Microsoft to Offer Software for Local Governments to Regulate and Tax Legal Cannabis
The software giant has entered in a partnership with a California company specializing in regulatory compliance for an industry that isn't entirely legal and can't use banks to do business.
Microsoft has quietly entered into the cannabis business, partnering with a California software company to offer governments a system that tracks marijuana sales and compliance issues.
The partnership combines Los Angeles-based Kind Financial’s software for tracking production and sales of cannabis with Microsoft’s Azure Government Cloud. The goal is to contract with local and state governments where marijuana is legal, providing officials with a simplified way to keep track of tax payments and cannabis production.
Teaming up with Kind made sense for Microsoft, according to Kimberly Nelson, executive director of state and local government solutions for Microsoft. In a statement, she said Kind will utilize the Azure Government cloud, which she called “the only cloud platform designed to meet government standards for the closely regulated cannabis compliance programs.”
Government challenges regulating legal marijuana.
Government agencies at the state and local level face a complex task with marijuana regulation and tax collection. Not only is the legal marijuana business relatively new, but cannabis remains an illegal drug under the federal Controlled Substance Act. This means few financial institutions will make loans or handle business transactions for marijuana-related companies.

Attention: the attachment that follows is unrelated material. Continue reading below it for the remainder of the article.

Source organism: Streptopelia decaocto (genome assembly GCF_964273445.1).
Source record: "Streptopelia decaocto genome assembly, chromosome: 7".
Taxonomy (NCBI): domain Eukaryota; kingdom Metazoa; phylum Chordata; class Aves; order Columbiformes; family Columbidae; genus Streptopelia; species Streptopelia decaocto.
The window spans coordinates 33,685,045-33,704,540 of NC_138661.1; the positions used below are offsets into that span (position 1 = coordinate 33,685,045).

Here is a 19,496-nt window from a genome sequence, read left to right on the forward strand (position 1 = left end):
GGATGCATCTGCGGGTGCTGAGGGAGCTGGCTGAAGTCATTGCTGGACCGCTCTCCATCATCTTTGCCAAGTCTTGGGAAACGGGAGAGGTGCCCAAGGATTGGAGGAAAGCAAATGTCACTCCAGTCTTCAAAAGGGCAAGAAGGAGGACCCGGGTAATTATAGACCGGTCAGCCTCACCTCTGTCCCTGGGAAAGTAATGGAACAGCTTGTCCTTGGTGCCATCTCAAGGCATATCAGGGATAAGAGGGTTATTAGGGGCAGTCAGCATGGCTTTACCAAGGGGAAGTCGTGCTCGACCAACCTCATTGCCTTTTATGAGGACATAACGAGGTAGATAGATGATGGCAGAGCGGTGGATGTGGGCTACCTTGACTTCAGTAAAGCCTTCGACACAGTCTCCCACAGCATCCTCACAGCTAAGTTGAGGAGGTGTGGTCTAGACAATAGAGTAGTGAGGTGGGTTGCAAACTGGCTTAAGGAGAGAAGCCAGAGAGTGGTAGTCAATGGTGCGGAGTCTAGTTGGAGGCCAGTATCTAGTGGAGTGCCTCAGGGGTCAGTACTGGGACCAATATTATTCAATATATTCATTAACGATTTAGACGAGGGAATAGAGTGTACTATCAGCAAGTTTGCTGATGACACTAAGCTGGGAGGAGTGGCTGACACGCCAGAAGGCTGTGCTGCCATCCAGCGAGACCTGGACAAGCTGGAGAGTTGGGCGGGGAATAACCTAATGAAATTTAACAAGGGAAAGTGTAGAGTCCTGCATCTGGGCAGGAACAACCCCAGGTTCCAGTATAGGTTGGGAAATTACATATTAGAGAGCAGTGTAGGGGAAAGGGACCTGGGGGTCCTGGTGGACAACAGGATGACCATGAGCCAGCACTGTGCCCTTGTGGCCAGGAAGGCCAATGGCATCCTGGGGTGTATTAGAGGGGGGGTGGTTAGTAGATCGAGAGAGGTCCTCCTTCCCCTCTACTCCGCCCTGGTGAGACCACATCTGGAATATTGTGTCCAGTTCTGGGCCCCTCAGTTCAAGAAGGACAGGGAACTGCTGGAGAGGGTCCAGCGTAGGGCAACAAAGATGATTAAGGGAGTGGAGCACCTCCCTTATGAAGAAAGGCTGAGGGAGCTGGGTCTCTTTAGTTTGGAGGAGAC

Because of this, many cannabis retailers work in cash-only transactions. Some install ATM machines on their property to make it convenient for customers. In this environment, Kind Financial offers its software system to track production and sales, both for private retailers and government agencies.
Called Agrisoft Seed to Sale, the Kind Financial software allows companies and government agencies to track costs from the production stages of marijuana to the sale of the product in dispensaries. The software also ensures operations comply with government regulations. The software creates “100 percent accountability and transparency for all levels of your organization and through to the government,” according to the Kind Financial site.
For government officials, the software allows them to track all licensed marijuana growers and sellers, ensuring a company doesn’t produce marijuana that disappears into the black market to avoid taxation.
Kind Financial began in 2013 as a company geared toward providing financial, technological and marketing services to the growing marijuana industry. The company was founded by David Dinenberg, the former COO of Grasso Holdings, a real estate development company.
Partnership with Microsoft
Microsoft entered into a partnership with Kind on the government side of the business. The tech giant plans to include the software in the suite of services it offers governments through the Microsoft Azure Government Cloud.
The cloud’s offerings include infrastructure, platform and software services. Microsoft partners with a number of software development companies to offer a full suite of services to both private and public entities. For Kind, the partnership is a step toward reaching a wider range of potential clients. Microsoft’s team will help the company make bids for government contracts. The demand, said Dingenberg, will always be present.
“No one can predict the future of cannabis legalization, however, it is clear that legalized cannabis will always be subject to strict oversight and regulations similar to alcohol and tobacco;” Dinenberg said in a prepared statement.